Step 5: Add the JavaScript Response

The final steps are to make the form respond with JavaScript. Because of the previous steps, the form will now call the file on successful submission and file on failure.

When the form submits successfully, we want to close the modal and return to the page. Because the modal I used came from Bootstrap, I need to use jQuery to hide the modal.

#app/views/devise/sessions/create.js.erb
const modal = document.querySelector('.modal')
$(document).ready(function() {
$('.modal').modal('hide');
})

If you are getting a “$ is not a function” or a “jQuery is not a function” error in your Console, you may need to add these lines to your webpacker file:

#app/javascript/packs.application.js 
import JQuery from 'jquery';
window.$ = window.JQuery = JQuery;
import 'bootstrap'

If the form does not submit successfully, render the new, with an error message. I’m selecting a div above the form and giving the generic ‘Incorrect Email/Password message’ upon failure.

#app/views/devise/sessions/new.js.erbconst errorMessage = document.querySelector('.errors')
errorMessage.innerHTML = "Incorrect Email/Password. \<br>Please review the errors below:"
#app/views/shared/_login_form.html.erb
<div class="errors"></div>
<--- add this line above the form --->

Phew! That’s a lot of steps. But if you got this far, you’re done!

GitHub Repository Link Here: https://github.com/maltyeva/devise-modal-demo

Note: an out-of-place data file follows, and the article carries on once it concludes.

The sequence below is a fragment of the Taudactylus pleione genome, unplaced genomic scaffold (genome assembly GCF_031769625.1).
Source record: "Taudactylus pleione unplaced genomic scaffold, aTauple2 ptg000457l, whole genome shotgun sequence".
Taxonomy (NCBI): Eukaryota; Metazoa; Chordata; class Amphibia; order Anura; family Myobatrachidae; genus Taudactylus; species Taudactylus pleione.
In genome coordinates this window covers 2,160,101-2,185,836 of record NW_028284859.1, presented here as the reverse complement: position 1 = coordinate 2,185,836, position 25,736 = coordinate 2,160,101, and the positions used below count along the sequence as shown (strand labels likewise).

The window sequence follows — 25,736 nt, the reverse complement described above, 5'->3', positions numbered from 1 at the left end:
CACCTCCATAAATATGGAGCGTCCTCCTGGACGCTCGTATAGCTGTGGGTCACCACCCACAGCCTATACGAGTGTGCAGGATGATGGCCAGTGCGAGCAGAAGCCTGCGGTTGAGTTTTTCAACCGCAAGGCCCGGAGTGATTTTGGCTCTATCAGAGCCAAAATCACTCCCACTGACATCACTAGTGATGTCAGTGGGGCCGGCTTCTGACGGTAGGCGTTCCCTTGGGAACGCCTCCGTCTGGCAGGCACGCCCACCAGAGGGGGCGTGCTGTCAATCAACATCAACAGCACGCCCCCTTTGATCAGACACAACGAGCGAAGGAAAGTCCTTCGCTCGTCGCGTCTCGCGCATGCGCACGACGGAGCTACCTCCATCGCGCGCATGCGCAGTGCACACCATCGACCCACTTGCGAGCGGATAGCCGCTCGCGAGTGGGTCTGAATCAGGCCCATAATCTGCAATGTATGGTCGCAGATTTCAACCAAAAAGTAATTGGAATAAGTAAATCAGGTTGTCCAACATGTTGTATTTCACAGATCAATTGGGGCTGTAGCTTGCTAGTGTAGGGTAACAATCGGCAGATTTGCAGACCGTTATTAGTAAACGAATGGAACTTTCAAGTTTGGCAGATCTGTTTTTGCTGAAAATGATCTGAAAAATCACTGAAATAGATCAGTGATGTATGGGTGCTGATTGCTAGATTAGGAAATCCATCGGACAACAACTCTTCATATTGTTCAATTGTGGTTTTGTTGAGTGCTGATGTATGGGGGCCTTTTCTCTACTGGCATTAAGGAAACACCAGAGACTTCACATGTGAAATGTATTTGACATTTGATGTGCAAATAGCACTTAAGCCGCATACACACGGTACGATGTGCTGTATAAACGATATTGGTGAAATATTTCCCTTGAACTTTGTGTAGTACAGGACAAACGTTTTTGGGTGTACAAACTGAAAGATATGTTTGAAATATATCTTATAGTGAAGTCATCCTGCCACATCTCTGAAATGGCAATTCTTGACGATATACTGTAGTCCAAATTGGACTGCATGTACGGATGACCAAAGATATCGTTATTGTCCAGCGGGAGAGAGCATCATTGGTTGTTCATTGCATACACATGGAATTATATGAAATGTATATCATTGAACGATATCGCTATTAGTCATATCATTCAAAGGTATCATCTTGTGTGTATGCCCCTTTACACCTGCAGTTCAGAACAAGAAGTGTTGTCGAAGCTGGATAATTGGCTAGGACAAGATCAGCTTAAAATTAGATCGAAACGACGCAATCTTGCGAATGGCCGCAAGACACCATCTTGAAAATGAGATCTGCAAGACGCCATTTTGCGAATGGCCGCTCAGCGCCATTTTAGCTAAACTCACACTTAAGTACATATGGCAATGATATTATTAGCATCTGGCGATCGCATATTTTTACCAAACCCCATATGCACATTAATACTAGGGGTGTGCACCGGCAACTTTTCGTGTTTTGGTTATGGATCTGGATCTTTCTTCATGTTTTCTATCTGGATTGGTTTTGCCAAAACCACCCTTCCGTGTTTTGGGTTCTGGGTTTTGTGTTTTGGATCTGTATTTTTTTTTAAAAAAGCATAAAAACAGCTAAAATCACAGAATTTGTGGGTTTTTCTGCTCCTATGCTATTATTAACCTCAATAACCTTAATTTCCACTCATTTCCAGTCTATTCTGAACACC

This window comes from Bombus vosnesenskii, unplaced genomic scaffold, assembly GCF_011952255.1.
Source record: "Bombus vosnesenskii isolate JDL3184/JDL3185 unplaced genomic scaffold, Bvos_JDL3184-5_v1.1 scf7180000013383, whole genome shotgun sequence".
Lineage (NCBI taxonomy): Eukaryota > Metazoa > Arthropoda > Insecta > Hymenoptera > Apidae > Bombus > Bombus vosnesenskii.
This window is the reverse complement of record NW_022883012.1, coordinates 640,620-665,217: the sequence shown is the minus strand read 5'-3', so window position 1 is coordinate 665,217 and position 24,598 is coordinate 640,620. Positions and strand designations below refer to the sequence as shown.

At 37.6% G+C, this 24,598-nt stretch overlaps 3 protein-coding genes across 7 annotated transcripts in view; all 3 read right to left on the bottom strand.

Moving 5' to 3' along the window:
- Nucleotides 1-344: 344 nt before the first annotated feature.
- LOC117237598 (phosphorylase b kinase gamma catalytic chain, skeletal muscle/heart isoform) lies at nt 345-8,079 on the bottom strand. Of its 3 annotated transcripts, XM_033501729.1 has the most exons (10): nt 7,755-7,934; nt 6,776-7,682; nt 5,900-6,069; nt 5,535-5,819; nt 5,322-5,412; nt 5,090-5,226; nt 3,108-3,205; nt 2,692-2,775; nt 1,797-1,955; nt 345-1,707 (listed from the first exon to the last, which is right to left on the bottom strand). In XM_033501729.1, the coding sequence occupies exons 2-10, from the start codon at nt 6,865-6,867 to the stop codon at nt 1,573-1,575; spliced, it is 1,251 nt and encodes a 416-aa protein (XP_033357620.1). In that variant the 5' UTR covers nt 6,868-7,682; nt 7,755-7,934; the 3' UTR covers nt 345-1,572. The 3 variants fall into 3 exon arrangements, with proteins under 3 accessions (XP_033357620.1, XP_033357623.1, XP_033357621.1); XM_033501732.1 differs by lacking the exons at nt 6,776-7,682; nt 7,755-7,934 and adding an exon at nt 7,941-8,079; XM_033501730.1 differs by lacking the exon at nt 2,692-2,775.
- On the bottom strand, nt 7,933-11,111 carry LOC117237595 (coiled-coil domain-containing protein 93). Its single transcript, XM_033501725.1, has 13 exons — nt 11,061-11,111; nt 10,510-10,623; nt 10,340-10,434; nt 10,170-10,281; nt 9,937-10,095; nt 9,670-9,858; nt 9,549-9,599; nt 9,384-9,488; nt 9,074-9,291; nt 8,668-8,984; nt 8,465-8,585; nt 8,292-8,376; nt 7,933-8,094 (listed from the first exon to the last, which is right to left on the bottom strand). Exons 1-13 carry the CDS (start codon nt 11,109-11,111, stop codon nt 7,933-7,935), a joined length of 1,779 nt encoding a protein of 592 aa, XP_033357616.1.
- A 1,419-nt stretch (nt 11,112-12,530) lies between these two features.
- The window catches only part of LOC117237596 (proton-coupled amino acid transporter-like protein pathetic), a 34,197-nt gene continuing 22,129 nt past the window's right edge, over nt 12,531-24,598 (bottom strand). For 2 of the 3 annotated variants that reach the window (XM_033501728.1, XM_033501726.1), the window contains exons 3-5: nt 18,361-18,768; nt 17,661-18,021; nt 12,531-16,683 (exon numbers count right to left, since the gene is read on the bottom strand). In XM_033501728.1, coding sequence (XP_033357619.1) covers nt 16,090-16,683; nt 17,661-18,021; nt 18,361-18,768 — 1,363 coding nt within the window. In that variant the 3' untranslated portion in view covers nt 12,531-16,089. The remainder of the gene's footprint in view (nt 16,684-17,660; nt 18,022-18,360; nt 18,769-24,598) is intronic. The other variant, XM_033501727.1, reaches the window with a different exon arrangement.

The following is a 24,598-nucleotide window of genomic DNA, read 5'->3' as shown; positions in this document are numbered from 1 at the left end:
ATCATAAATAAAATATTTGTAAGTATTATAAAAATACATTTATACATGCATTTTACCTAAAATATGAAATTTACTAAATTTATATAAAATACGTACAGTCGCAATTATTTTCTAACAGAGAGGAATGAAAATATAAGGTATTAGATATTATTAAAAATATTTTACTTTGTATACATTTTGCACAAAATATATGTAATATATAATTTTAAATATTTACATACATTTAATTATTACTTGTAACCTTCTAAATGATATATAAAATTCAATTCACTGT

Heroku Demo App Link Here: https://devise-modal-demo.herokuapp.com/

A few caveats

  • Once the user is logged in via JavaScript, the button on the navbar needs to be updated to show the option to This can be be done with JavaScript by selecting the button and replacing or by calling to refresh the page (but that would defeat the purpose of using pure js for logging 😉)
  • This demo is for creating a modal to sign in, but you can follow the instructions to set up a form to register/sign in the user, just add the line to the registrations controller.
  • I am only showing an error message above the modal form, but you can add additional query selectors to select the inputs and turn them a different colour or add any other visual effects.

Thank you for reading! Let me know below what you’d like to see a tutorial on next.

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Maria Schuessler

Written by

Full-Stack Developer \\ Traveler \\ Hot Sauce Entrepreneur \\ Le Wagon Mentor \\ Shanghai-based \\ mariacodes.io

The Startup